Well, that was fast. Just a few days ago, I wrote about Fearless Girl facing off against the Wall Street bull.
Now, Wall Street bros don’t typically like Fearless Girls (that’s the whole point of the gimmick). So this guy decided that he would take a strong stand against a bronze statue and just hump it (image via the original Facebook post that reported the incident):
Lets hope that this is the only humping he is going to get to do for a while.
The original Facebook poster and other commentators have noted that this guy and his ilk are why we need feminism. I can think of several hundred other reasons why we need feminism (lets not get carried away and give all the little wolflets of Wall Street too much credit for feminism). But I thought I would use this opportunity to remind myself of the many ways in which Wall Street promotes a blatantly sexist culture:
- In this July 2016 New York Times article titled “How Wall Street Bro Talk Keeps Women Down,” the author, a (male) former bond trader, details overt displays of sexism he observed among his former Wall Street colleagues. For instance, take this: “I often heard men say about female colleagues, “I’d like to get behind that.”” Also, this: “A bond trader friend received a smaller-than-expected bonus after refusing to sleep with her boss, and soon quit.”
- Another article in the New York Times is titled “A Colleague Drank My Breast Milk and Other Wall Street Tales” Need more explanation? Alright, I will indulge you. The author, Maureen Sherry, is a former Managing Director at Bear Stearns whose 12 years in Wall Street gave her more than enough material to write a book on the subject of Wall Street sexism. In this article, she writes of “the “moo” sounds that traders made when [she] headed to the nurse’s office with a breast pump [after returning from her maternity leave]”, “the colleague who on a dare drank a shot of the breast milk [she] had stored in the office fridge,” “the guy known for dropping Band-Aids on women’s desks when the trading floor was cold because he didn’t “want to be distracted”,”about [her] first day on Wall Street, when [she] opened up a pizza box to find condoms instead of pepperoni slices,” and “one guy telling [her] that [they] should hire only “women who have brothers.””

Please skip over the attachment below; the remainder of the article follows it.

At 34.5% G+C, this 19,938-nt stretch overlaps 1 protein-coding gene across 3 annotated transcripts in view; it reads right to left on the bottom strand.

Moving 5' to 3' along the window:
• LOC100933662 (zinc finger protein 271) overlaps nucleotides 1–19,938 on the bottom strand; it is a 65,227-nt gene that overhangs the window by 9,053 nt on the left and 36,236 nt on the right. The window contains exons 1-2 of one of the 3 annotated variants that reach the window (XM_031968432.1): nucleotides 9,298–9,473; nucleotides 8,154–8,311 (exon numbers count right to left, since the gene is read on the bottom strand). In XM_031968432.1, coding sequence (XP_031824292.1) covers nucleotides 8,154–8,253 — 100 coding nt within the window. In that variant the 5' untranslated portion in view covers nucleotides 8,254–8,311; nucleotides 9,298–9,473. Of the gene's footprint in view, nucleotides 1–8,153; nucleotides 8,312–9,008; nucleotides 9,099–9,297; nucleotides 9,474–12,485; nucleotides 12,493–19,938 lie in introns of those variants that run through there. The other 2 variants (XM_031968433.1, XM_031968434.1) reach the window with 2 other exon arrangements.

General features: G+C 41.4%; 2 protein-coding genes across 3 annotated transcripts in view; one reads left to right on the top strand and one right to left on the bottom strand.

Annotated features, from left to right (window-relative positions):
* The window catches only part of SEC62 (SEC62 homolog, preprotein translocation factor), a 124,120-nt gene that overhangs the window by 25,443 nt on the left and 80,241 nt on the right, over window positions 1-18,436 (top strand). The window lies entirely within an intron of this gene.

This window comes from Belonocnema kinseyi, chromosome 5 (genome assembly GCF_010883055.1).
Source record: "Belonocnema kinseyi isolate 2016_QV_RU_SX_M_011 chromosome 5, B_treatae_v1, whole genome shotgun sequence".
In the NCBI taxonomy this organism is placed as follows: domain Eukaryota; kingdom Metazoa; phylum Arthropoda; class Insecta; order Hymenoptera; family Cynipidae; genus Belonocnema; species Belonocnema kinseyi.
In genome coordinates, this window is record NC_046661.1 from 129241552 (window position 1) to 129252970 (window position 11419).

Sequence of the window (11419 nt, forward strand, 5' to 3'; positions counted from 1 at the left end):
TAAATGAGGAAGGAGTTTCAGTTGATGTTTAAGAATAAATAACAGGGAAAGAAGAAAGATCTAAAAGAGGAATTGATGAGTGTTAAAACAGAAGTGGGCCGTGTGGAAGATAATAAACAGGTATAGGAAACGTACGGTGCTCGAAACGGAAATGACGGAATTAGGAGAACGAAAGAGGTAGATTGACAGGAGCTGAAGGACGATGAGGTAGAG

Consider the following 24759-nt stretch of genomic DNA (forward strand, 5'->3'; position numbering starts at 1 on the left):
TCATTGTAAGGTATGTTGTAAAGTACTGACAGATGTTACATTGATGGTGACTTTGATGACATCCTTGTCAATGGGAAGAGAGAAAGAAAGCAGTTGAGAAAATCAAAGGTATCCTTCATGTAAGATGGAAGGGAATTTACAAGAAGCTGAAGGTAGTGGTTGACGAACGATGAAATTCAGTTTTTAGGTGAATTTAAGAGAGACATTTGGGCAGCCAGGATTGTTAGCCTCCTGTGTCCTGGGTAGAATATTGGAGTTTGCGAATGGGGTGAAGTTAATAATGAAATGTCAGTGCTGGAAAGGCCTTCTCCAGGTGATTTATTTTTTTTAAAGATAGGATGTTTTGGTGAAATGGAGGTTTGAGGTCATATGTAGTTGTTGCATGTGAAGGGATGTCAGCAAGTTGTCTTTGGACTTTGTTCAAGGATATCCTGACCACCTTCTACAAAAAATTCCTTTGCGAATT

- And then there were Sherry’s less provocative revelations: women having to avoid “stereotypical female behavior,” having to hide their pregnancies, their children’s artwork and in some instance, entirely suppress any desire to have children at all, having to accept men getting entirely undeserving credit for their ideas. These sound almost tame in comparison to the Band-Aids, moos and condoms that women receive from their male colleagues.
- In 2014, Goldman Sachs passed out nailfilers and vanity mirrors at a coding conference for women engineers at Harvard (because, you know, coding can be hard on the nails).
- A few years ago, three former employees of Merrill Lynch sued the company, alleging that during training they were instructed to read a book called “Seducing the Boys Club: Uncensored Tactics From a Woman at the Top” and emulate its advice. “The women “were also pressured to attend gals-only events on topics like ‘dressing for success’ and ‘preparing healthy meals while working full-time.’” The women also report being told to be more “perky” or “bubbly,” and one even says a manager told her to “stick to her knitting” when she tried to bring in a client.”
- And of course, there are many, many other gender discrimination lawsuits against Wall Street firms, plenty of statistics on pay gaps between male and female Wall Street employees, and staggering levels of gender imbalance at all levels at Wall Street firms.
I could go on. But this was supposed to be a short post so let me stop right here.